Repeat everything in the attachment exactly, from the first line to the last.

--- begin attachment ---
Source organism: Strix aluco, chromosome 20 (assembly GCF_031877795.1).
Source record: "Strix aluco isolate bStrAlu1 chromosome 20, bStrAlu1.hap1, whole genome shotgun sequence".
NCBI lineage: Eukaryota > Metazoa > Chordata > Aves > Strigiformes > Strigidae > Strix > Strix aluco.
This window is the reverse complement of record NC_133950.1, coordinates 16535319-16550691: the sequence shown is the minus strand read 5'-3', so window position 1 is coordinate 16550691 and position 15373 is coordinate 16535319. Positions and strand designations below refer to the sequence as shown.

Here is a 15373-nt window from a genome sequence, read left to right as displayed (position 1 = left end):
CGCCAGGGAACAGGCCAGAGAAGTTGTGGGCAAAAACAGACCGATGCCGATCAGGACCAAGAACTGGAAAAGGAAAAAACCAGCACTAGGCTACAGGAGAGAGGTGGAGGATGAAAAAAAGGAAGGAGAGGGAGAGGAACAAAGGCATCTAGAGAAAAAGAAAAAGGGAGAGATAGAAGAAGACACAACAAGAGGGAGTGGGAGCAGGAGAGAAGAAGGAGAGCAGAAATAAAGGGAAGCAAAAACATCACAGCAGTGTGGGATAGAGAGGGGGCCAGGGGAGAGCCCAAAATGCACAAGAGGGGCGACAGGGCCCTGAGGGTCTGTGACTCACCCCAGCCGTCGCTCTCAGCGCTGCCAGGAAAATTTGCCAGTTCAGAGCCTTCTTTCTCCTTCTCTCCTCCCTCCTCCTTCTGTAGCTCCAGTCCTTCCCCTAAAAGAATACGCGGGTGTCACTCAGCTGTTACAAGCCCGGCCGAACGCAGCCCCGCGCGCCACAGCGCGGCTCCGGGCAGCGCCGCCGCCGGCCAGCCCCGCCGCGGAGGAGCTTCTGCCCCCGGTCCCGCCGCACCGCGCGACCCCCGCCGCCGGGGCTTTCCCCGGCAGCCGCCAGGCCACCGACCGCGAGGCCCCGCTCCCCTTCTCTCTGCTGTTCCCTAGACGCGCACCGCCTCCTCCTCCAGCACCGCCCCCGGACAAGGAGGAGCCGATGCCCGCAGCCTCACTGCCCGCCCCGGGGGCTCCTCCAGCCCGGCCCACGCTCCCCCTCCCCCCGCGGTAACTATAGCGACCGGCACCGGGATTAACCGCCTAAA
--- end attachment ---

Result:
Source organism: Strix aluco, chromosome 20 (assembly GCF_031877795.1).
Source record: "Strix aluco isolate bStrAlu1 chromosome 20, bStrAlu1.hap1, whole genome shotgun sequence".
NCBI lineage: Eukaryota > Metazoa > Chordata > Aves > Strigiformes > Strigidae > Strix > Strix aluco.
This window is the reverse complement of record NC_133950.1, coordinates 16535319-16550691: the sequence shown is the minus strand read 5'-3', so window position 1 is coordinate 16550691 and position 15373 is coordinate 16535319. Positions and strand designations below refer to the sequence as shown.

Here is a 15373-nt window from a genome sequence, read left to right as displayed (position 1 = left end):
CGCCAGGGAACAGGCCAGAGAAGTTGTGGGCAAAAACAGACCGATGCCGATCAGGACCAAGAACTGGAAAAGGAAAAAACCAGCACTAGGCTACAGGAGAGAGGTGGAGGATGAAAAAAAGGAAGGAGAGGGAGAGGAACAAAGGCATCTAGAGAAAAAGAAAAAGGGAGAGATAGAAGAAGACACAACAAGAGGGAGTGGGAGCAGGAGAGAAGAAGGAGAGCAGAAATAAAGGGAAGCAAAAACATCACAGCAGTGTGGGATAGAGAGGGGGCCAGGGGAGAGCCCAAAATGCACAAGAGGGGCGACAGGGCCCTGAGGGTCTGTGACTCACCCCAGCCGTCGCTCTCAGCGCTGCCAGGAAAATTTGCCAGTTCAGAGCCTTCTTTCTCCTTCTCTCCTCCCTCCTCCTTCTGTAGCTCCAGTCCTTCCCCTAAAAGAATACGCGGGTGTCACTCAGCTGTTACAAGCCCGGCCGAACGCAGCCCCGCGCGCCACAGCGCGGCTCCGGGCAGCGCCGCCGCCGGCCAGCCCCGCCGCGGAGGAGCTTCTGCCCCCGGTCCCGCCGCACCGCGCGACCCCCGCCGCCGGGGCTTTCCCCGGCAGCCGCCAGGCCACCGACCGCGAGGCCCCGCTCCCCTTCTCTCTGCTGTTCCCTAGACGCGCACCGCCTCCTCCTCCAGCACCGCCCCCGGACAAGGAGGAGCCGATGCCCGCAGCCTCACTGCCCGCCCCGGGGGCTCCTCCAGCCCGGCCCACGCTCCCCCTCCCCCCGCGGTAACTATAGCGACCGGCACCGGGATTAACCGCCTAAA